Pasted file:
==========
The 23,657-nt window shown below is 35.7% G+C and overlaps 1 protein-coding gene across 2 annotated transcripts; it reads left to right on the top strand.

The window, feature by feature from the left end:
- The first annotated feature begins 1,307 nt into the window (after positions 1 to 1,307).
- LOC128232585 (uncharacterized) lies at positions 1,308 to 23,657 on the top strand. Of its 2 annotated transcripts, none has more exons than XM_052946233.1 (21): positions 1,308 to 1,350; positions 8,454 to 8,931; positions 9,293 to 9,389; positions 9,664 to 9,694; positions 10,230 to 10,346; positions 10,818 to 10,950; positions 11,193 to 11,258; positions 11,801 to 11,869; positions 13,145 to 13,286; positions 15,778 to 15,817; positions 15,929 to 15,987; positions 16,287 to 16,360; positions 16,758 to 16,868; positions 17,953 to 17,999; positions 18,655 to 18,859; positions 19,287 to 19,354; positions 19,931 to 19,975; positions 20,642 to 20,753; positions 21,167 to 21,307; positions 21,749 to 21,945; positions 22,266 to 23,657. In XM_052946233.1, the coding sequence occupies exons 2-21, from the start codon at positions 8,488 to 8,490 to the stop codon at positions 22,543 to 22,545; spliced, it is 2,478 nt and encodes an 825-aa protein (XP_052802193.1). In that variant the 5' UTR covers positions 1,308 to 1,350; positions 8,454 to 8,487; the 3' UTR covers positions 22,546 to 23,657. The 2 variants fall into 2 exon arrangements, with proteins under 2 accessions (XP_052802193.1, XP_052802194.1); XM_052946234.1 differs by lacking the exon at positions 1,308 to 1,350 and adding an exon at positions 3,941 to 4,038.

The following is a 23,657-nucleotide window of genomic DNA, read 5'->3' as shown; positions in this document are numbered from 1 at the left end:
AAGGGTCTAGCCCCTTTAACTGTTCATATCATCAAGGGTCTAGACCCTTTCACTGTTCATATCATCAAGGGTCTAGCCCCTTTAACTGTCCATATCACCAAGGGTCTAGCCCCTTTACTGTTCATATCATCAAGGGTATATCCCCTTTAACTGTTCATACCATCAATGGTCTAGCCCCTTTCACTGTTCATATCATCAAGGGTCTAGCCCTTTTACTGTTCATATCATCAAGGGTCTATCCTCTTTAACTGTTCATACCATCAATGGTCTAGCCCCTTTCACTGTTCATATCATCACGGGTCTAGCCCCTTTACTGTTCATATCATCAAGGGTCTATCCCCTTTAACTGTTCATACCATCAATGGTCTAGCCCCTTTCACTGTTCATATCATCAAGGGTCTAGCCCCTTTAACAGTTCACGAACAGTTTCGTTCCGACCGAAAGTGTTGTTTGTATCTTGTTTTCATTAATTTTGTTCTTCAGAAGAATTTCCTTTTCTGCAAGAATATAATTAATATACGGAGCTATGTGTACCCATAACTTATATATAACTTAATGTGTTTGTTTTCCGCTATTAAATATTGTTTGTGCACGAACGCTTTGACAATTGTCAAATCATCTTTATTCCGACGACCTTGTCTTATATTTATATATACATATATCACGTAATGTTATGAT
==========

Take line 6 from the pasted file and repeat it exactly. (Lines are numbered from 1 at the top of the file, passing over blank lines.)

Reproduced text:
AAGGGTCTAGCCCCTTTAACTGTTCATATCATCAAGGGTCTAGACCCTTTCACTGTTCATATCATCAAGGGTCTAGCCCCTTTAACTGTCCATATCACCAAGGGTCTAGCCCCTTTACTGTTCATATCATCAAGGGTATATCCCCTTTAACTGTTCATACCATCAATGGTCTAGCCCCTTTCACTGTTCATATCATCAAGGGTCTAGCCCTTTTACTGTTCATATCATCAAGGGTCTATCCTCTTTAACTGTTCATACCATCAATGGTCTAGCCCCTTTCACTGTTCATATCATCACGGGTCTAGCCCCTTTACTGTTCATATCATCAAGGGTCTATCCCCTTTAACTGTTCATACCATCAATGGTCTAGCCCCTTTCACTGTTCATATCATCAAGGGTCTAGCCCCTTTAACAGTTCACGAACAGTTTCGTTCCGACCGAAAGTGTTGTTTGTATCTTGTTTTCATTAATTTTGTTCTTCAGAAGAATTTCCTTTTCTGCAAGAATATAATTAATATACGGAGCTATGTGTACCCATAACTTATATATAACTTAATGTGTTTGTTTTCCGCTATTAAATATTGTTTGTGCACGAACGCTTTGACAATTGTCAAATCATCTTTATTCCGACGACCTTGTCTTATATTTATATATACATATATCACGTAATGTTATGAT